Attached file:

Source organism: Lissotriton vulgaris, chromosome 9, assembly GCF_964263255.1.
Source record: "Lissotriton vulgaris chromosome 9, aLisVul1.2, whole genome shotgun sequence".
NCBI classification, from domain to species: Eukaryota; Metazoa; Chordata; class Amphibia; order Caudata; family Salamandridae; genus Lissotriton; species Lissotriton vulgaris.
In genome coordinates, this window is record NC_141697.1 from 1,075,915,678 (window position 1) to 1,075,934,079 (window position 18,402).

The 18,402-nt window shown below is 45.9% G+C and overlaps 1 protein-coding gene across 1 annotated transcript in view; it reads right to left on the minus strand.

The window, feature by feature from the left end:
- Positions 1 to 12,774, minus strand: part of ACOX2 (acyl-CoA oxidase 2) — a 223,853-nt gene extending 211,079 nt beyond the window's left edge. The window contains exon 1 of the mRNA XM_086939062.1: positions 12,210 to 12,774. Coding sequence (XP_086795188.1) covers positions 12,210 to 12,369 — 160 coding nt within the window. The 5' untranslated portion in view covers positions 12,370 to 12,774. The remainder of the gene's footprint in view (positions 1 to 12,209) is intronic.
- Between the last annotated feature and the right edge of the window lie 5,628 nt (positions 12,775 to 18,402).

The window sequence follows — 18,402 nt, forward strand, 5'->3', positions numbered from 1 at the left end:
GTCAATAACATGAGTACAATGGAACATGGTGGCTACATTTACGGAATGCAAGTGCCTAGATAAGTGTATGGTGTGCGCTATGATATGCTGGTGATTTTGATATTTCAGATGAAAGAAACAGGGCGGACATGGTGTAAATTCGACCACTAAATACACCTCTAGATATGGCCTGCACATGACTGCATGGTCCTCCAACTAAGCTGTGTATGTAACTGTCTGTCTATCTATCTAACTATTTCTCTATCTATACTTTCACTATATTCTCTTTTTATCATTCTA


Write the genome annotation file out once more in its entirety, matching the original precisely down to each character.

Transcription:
Source organism: Lissotriton vulgaris, chromosome 9, assembly GCF_964263255.1.
Source record: "Lissotriton vulgaris chromosome 9, aLisVul1.2, whole genome shotgun sequence".
NCBI classification, from domain to species: Eukaryota; Metazoa; Chordata; class Amphibia; order Caudata; family Salamandridae; genus Lissotriton; species Lissotriton vulgaris.
In genome coordinates, this window is record NC_141697.1 from 1,075,915,678 (window position 1) to 1,075,934,079 (window position 18,402).

The 18,402-nt window shown below is 45.9% G+C and overlaps 1 protein-coding gene across 1 annotated transcript in view; it reads right to left on the minus strand.

The window, feature by feature from the left end:
- Positions 1 to 12,774, minus strand: part of ACOX2 (acyl-CoA oxidase 2) — a 223,853-nt gene extending 211,079 nt beyond the window's left edge. The window contains exon 1 of the mRNA XM_086939062.1: positions 12,210 to 12,774. Coding sequence (XP_086795188.1) covers positions 12,210 to 12,369 — 160 coding nt within the window. The 5' untranslated portion in view covers positions 12,370 to 12,774. The remainder of the gene's footprint in view (positions 1 to 12,209) is intronic.
- Between the last annotated feature and the right edge of the window lie 5,628 nt (positions 12,775 to 18,402).

The window sequence follows — 18,402 nt, forward strand, 5'->3', positions numbered from 1 at the left end:
GTCAATAACATGAGTACAATGGAACATGGTGGCTACATTTACGGAATGCAAGTGCCTAGATAAGTGTATGGTGTGCGCTATGATATGCTGGTGATTTTGATATTTCAGATGAAAGAAACAGGGCGGACATGGTGTAAATTCGACCACTAAATACACCTCTAGATATGGCCTGCACATGACTGCATGGTCCTCCAACTAAGCTGTGTATGTAACTGTCTGTCTATCTATCTAACTATTTCTCTATCTATACTTTCACTATATTCTCTTTTTATCATTCTA